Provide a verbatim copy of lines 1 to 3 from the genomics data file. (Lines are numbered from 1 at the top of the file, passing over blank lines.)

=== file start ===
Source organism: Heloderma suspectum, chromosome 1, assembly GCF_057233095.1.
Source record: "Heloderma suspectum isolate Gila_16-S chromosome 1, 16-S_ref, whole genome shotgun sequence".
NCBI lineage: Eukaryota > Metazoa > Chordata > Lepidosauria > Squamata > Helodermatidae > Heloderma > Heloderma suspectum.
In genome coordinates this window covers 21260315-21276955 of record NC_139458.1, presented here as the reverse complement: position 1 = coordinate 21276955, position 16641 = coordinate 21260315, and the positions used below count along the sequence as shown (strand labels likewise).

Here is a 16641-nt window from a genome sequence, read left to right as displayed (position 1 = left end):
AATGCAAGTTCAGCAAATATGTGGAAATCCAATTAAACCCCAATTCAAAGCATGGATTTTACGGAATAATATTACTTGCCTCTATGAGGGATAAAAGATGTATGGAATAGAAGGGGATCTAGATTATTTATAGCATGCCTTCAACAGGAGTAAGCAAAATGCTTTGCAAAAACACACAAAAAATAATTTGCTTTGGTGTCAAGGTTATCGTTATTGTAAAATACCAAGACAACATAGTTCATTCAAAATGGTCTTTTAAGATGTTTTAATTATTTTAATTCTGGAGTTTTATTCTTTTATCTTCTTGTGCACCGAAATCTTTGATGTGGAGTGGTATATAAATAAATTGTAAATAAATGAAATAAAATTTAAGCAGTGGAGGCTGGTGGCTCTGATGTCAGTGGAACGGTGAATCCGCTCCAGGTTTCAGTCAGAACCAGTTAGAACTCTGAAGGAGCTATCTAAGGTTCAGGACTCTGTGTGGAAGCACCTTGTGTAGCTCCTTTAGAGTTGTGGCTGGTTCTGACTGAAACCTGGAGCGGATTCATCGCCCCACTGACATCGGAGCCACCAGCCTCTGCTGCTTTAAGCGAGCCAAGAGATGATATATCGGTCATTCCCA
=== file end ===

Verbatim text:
Source organism: Heloderma suspectum, chromosome 1, assembly GCF_057233095.1.
Source record: "Heloderma suspectum isolate Gila_16-S chromosome 1, 16-S_ref, whole genome shotgun sequence".
NCBI lineage: Eukaryota > Metazoa > Chordata > Lepidosauria > Squamata > Helodermatidae > Heloderma > Heloderma suspectum.